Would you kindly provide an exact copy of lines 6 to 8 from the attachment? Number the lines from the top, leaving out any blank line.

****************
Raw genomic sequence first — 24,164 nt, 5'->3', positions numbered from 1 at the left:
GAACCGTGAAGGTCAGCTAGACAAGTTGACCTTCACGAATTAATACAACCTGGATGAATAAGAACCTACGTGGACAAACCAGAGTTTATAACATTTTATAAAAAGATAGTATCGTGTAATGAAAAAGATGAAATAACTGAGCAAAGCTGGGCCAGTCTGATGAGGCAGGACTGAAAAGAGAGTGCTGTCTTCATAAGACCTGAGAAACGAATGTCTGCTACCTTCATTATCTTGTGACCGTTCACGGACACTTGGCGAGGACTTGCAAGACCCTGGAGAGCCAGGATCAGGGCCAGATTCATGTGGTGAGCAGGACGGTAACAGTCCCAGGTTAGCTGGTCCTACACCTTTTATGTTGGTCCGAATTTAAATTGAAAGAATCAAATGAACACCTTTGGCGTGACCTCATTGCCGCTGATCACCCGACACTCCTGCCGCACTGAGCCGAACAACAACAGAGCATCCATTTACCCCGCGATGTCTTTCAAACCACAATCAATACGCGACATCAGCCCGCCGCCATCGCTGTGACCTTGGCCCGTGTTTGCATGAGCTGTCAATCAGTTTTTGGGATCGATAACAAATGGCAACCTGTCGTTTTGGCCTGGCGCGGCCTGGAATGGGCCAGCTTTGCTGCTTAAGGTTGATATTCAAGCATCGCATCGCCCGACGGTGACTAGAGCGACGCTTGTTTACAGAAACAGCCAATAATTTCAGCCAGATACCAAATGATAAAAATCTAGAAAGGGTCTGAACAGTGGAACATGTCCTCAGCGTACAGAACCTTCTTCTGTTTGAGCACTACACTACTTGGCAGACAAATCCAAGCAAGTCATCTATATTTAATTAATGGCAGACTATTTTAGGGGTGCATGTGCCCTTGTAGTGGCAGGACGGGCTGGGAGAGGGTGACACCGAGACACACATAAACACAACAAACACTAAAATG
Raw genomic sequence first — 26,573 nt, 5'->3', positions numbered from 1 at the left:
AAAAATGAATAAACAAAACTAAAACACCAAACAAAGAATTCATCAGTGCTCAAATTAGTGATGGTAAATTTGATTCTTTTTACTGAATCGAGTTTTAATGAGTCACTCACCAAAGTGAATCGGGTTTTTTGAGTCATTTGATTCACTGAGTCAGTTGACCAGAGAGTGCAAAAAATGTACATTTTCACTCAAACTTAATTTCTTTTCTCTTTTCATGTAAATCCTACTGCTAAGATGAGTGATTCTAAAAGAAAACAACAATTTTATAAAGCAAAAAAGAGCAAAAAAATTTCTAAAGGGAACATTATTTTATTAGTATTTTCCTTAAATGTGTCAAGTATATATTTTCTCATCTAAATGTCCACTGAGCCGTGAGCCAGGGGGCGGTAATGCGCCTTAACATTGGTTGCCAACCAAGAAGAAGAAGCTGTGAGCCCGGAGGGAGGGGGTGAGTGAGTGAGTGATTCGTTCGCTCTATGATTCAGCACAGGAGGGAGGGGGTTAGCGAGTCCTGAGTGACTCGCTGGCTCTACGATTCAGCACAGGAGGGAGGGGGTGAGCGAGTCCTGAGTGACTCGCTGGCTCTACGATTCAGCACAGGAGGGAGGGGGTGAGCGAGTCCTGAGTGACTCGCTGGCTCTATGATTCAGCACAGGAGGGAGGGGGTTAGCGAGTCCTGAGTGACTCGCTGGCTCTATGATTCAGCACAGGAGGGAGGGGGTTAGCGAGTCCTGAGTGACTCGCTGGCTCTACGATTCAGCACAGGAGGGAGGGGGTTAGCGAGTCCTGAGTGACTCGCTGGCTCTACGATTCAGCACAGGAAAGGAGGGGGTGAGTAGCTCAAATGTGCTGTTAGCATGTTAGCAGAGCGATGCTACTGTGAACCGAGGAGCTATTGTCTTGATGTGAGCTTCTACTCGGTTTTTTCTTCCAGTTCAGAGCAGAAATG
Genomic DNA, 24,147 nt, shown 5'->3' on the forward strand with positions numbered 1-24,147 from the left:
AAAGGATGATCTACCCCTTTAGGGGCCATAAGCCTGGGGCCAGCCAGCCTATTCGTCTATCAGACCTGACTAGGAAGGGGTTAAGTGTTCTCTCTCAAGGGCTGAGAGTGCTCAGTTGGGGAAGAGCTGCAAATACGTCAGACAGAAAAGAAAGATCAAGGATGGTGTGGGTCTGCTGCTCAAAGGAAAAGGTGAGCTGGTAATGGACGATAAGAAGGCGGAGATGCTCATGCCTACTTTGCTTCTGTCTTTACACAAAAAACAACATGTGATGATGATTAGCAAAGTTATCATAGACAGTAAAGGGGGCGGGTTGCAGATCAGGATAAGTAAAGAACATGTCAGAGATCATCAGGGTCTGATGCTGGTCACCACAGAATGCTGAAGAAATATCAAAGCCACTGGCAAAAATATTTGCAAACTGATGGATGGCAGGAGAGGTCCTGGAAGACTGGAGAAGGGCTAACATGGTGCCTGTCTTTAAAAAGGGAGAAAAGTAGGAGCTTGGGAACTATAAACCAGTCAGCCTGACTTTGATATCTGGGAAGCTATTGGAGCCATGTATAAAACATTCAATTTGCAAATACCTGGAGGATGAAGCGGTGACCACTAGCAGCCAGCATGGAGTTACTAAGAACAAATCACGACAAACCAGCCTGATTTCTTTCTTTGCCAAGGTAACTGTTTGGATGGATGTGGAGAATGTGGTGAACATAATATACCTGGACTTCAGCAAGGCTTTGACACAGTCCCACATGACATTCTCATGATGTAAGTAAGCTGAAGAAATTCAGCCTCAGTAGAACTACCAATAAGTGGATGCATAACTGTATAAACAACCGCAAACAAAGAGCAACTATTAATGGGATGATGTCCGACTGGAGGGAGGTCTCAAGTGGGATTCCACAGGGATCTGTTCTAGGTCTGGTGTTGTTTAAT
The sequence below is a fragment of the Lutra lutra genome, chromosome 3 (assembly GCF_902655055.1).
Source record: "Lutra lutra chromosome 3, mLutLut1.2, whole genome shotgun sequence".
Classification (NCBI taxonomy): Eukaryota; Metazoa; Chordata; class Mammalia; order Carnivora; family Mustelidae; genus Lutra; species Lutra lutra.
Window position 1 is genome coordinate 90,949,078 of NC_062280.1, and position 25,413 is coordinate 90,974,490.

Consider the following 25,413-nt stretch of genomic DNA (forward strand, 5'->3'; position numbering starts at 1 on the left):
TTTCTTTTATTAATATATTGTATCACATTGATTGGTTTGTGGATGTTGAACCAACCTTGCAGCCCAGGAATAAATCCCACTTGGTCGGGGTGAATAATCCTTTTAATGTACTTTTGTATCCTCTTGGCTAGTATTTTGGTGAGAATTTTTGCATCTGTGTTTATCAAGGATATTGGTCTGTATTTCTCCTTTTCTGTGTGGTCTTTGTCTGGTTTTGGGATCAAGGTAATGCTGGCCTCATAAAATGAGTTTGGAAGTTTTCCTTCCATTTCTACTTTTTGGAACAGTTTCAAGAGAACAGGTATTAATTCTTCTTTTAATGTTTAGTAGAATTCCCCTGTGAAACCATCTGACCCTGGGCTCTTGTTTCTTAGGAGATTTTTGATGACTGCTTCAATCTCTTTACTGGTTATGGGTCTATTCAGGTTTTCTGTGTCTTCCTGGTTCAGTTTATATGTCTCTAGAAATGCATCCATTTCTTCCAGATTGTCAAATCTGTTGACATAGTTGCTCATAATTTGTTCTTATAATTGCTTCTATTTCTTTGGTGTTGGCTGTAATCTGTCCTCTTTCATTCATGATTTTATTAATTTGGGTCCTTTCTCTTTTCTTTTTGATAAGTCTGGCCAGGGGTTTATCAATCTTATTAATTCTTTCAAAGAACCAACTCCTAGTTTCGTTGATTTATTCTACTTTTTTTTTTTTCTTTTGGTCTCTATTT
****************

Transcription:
AAAGGATGATCTACCCCTTTAGGGGCCATAAGCCTGGGGCCAGCCAGCCTATTCGTCTATCAGACCTGACTAGGAAGGGGTTAAGTGTTCTCTCTCAAGGGCTGAGAGTGCTCAGTTGGGGAAGAGCTGCAAATACGTCAGACAGAAAAGAAAGATCAAGGATGGTGTGGGTCTGCTGCTCAAAGGAAAAGGTGAGCTGGTAATGGACGATAAGAAGGCGGAGATGCTCATGCCTACTTTGCTTCTGTCTTTACACAAAAAACAACATGTGATGATGATTAGCAAAGTTATCATAGACAGTAAAGGGGGCGGGTTGCAGATCAGGATAAGTAAAGAACATGTCAGAGATCATCAGGGTCTGATGCTGGTCACCACAGAATGCTGAAGAAATATCAAAGCCACTGGCAAAAATATTTGCAAACTGATGGATGGCAGGAGAGGTCCTGGAAGACTGGAGAAGGGCTAACATGGTGCCTGTCTTTAAAAAGGGAGAAAAGTAGGAGCTTGGGAACTATAAACCAGTCAGCCTGACTTTGATATCTGGGAAGCTATTGGAGCCATGTATAAAACATTCAATTTGCAAATACCTGGAGGATGAAGCGGTGACCACTAGCAGCCAGCATGGAGTTACTAAGAACAAATCACGACAAACCAGCCTGATTTCTTTCTTTGCCAAGGTAACTGTTTGGATGGATGTGGAGAATGTGGTGAACATAATATACCTGGACTTCAGCAAGGCTTTGACACAGTCCCACATGACATTCTCATGATGTAAGTAAGCTGAAGAAATTCAGCCTCAGTAGAACTACCAATAAGTGGATGCATAACTGTATAAACAACCGCAAACAAAGAGCAACTATTAATGGGATGATGTCCGACTGGAGGGAGGTCTCAAGTGGGATTCCACAGGGATCTGTTCTAGGTCTGGTGTTGTTTAAT
The sequence below is a fragment of the Lutra lutra genome, chromosome 3 (assembly GCF_902655055.1).
Source record: "Lutra lutra chromosome 3, mLutLut1.2, whole genome shotgun sequence".